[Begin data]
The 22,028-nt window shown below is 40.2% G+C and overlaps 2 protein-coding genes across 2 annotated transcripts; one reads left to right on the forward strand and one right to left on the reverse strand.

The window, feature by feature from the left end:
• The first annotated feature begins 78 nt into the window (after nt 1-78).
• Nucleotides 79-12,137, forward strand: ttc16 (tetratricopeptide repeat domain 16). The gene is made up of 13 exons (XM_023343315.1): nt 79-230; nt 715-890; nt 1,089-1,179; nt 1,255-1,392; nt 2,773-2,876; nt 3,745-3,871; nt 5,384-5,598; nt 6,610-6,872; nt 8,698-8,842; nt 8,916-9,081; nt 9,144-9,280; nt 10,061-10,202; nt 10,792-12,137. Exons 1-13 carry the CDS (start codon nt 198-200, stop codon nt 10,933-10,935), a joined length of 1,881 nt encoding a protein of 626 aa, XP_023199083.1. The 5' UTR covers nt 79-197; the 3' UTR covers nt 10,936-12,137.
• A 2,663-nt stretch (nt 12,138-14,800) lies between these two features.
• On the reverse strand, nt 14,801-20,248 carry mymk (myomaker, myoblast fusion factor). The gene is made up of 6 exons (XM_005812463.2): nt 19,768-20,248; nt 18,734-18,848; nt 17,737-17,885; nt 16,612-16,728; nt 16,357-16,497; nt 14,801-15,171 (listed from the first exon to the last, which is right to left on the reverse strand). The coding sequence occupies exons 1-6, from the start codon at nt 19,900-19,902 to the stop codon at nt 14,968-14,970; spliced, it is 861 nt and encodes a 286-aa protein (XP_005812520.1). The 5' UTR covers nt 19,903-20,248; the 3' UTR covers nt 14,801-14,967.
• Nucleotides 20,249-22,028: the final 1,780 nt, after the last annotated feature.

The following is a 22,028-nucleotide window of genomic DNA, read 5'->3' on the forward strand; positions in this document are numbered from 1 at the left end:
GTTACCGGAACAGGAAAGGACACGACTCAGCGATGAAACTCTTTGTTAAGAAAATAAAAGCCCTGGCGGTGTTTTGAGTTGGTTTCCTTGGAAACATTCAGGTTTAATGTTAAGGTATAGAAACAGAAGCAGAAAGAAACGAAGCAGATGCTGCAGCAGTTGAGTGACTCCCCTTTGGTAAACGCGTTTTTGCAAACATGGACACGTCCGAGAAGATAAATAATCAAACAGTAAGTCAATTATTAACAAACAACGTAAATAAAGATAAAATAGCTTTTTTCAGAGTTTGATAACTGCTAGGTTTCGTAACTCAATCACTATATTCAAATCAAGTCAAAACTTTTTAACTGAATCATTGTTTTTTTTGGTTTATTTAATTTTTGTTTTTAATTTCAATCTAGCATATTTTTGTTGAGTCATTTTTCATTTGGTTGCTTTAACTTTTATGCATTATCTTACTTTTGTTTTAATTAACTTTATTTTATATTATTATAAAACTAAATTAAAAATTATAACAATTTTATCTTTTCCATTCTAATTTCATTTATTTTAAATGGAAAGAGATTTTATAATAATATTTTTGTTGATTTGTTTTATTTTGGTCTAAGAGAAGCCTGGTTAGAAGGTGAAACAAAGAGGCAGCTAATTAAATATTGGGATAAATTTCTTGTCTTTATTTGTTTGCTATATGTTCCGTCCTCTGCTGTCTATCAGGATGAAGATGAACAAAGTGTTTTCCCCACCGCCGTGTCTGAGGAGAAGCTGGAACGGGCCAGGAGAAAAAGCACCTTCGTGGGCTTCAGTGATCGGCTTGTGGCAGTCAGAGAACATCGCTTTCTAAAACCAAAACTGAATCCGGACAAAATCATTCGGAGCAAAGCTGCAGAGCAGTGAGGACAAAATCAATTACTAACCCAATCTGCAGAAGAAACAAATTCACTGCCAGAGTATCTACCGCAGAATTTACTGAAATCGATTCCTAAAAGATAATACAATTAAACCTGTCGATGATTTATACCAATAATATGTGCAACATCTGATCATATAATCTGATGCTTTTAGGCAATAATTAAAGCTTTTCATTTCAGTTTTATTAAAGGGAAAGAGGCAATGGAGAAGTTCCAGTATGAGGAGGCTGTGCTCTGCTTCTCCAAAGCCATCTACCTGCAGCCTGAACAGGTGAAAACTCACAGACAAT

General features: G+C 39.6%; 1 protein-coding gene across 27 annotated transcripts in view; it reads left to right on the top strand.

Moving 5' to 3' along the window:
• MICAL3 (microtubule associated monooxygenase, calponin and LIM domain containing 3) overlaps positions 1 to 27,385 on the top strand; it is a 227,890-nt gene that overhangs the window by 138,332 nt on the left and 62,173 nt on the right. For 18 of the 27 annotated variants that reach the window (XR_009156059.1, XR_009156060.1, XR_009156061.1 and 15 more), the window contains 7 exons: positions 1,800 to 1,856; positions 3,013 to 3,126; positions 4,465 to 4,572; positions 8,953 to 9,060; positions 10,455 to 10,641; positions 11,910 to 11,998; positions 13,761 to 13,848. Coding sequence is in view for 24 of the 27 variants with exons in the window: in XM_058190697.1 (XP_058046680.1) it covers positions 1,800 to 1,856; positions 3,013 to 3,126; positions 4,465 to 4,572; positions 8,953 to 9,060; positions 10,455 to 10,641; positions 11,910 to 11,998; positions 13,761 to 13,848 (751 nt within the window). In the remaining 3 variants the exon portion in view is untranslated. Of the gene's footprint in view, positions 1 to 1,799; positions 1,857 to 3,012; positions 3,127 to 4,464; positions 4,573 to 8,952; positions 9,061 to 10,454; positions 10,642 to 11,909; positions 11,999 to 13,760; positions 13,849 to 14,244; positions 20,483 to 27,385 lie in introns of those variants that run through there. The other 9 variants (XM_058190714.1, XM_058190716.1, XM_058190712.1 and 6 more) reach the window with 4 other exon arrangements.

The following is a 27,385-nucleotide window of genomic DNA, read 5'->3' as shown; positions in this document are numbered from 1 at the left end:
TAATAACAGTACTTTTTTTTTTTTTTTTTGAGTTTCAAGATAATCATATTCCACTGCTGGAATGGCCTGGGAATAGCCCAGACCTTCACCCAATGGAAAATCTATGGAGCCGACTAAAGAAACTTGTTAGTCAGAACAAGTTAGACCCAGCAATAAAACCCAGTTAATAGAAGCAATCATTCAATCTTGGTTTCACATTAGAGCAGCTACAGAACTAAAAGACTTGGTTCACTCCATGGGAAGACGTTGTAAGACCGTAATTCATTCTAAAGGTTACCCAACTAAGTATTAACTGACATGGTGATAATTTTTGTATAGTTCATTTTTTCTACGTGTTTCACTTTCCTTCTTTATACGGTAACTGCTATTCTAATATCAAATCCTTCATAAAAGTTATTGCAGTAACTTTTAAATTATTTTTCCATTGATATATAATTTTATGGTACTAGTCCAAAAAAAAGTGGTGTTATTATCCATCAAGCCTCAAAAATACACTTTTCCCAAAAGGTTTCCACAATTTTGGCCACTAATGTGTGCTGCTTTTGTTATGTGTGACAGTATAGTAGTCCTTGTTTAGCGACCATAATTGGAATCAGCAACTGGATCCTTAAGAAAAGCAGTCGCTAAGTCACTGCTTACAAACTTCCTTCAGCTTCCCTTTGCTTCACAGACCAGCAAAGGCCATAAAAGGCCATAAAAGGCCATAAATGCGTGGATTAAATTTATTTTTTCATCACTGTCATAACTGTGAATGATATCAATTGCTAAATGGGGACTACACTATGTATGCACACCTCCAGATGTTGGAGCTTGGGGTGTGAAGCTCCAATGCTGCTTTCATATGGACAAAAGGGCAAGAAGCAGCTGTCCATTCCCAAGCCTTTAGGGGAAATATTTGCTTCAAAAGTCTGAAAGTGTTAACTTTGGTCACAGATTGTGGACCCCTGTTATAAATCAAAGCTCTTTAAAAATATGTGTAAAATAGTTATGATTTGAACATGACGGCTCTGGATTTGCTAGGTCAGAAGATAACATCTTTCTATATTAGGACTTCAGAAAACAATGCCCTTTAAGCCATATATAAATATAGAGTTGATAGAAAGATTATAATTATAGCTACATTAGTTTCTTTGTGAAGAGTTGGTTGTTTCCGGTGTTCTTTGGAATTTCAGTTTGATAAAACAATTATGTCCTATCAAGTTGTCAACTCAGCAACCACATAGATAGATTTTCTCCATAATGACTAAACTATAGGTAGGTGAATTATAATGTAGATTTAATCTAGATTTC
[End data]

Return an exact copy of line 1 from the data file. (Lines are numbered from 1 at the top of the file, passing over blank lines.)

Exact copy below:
The 22,028-nt window shown below is 40.2% G+C and overlaps 2 protein-coding genes across 2 annotated transcripts; one reads left to right on the forward strand and one right to left on the reverse strand.